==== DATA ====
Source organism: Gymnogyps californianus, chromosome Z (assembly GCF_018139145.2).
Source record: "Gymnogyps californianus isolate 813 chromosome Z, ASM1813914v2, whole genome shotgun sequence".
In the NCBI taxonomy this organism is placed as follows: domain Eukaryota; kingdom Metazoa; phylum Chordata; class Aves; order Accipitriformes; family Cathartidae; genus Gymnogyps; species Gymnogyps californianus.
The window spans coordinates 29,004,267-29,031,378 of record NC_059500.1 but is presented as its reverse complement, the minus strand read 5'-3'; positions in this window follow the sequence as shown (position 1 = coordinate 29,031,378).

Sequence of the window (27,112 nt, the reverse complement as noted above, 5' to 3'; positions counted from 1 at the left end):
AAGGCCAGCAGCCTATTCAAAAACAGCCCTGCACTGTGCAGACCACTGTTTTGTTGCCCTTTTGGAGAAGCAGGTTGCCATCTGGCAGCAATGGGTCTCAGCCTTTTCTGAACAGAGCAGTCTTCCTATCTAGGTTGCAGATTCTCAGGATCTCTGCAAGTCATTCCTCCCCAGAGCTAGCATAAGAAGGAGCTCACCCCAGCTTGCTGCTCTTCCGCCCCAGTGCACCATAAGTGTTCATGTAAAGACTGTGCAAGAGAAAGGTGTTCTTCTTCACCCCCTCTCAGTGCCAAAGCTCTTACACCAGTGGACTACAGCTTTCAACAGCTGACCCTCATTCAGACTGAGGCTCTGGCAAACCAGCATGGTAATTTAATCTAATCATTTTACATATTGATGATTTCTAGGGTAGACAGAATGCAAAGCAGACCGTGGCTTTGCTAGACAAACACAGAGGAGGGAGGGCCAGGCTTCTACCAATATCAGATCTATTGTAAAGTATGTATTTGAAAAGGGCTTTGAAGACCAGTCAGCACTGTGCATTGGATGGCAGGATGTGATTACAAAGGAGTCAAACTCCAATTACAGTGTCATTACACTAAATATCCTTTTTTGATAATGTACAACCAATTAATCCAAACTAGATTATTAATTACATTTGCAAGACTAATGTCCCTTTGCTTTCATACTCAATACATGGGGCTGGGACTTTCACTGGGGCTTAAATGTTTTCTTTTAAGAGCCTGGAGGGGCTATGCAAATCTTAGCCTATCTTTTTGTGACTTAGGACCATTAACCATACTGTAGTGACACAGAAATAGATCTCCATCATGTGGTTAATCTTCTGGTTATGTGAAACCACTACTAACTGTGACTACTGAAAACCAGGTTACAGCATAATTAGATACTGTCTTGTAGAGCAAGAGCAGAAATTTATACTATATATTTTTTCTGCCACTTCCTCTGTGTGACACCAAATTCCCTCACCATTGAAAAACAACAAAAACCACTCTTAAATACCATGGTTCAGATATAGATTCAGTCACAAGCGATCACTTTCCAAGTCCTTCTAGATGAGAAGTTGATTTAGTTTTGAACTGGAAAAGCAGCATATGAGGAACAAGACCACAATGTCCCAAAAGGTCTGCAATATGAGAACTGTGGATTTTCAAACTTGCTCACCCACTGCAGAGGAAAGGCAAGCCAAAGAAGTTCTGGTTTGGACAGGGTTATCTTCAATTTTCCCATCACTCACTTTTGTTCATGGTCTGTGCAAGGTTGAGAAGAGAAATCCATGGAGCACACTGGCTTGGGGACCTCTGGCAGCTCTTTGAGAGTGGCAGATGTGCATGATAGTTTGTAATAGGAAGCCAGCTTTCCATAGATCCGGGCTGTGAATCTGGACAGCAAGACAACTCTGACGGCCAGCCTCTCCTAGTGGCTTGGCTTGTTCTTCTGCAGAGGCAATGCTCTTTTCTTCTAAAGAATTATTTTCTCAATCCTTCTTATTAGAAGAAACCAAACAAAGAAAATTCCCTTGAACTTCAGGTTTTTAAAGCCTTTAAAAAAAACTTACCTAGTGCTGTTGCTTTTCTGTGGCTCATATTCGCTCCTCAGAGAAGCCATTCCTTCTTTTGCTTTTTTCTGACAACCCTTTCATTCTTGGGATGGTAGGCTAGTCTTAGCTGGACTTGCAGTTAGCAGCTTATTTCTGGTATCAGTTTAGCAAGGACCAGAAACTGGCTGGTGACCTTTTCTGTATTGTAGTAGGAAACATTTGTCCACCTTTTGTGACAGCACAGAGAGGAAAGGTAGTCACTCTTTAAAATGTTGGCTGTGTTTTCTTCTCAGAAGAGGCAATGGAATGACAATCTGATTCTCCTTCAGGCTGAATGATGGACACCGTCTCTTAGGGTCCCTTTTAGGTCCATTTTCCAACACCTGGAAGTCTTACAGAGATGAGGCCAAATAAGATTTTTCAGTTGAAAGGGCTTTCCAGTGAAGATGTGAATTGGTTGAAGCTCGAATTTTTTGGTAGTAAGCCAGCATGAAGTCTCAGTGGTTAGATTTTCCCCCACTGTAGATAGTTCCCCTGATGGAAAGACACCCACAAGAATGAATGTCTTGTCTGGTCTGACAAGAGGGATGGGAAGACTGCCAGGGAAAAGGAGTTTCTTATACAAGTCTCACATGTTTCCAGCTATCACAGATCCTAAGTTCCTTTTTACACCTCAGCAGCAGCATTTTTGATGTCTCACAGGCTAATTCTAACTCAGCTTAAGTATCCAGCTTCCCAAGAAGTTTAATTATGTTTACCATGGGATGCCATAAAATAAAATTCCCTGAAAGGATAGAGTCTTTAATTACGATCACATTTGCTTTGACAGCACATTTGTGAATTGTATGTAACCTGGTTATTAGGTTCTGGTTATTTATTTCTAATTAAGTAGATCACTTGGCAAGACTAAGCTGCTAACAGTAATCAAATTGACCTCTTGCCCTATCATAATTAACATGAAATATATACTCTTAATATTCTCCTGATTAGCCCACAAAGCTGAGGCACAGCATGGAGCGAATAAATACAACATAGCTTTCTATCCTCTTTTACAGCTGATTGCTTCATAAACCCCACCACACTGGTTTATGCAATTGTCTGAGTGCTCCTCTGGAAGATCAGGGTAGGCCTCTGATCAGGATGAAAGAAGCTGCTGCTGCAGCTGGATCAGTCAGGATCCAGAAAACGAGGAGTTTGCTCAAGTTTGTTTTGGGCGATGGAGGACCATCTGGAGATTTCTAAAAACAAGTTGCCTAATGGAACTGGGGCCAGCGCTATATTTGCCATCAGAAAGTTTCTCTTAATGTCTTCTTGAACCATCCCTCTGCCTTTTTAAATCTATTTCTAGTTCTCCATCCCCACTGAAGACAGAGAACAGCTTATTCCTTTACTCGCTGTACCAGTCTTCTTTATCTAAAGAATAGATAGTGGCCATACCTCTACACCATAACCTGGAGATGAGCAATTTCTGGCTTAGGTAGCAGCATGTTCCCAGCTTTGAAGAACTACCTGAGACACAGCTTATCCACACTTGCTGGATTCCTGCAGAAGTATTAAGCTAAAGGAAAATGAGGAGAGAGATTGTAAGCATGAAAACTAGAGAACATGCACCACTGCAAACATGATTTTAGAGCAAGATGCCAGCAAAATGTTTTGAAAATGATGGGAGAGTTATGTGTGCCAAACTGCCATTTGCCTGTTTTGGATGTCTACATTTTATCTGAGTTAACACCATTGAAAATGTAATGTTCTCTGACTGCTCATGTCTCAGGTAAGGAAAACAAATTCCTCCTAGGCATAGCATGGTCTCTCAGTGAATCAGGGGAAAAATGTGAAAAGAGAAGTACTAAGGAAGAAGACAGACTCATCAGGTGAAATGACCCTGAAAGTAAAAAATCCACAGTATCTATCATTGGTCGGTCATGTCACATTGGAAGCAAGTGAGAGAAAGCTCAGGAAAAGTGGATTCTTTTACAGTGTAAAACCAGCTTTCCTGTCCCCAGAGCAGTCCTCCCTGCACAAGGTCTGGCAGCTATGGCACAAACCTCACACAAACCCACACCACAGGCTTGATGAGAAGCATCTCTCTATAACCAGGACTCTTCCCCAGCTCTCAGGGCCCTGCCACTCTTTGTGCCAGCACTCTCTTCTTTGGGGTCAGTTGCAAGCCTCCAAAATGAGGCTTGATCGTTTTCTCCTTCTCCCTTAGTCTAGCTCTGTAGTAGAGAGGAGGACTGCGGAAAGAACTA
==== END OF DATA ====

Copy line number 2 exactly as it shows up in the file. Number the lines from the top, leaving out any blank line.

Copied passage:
Source record: "Gymnogyps californianus isolate 813 chromosome Z, ASM1813914v2, whole genome shotgun sequence".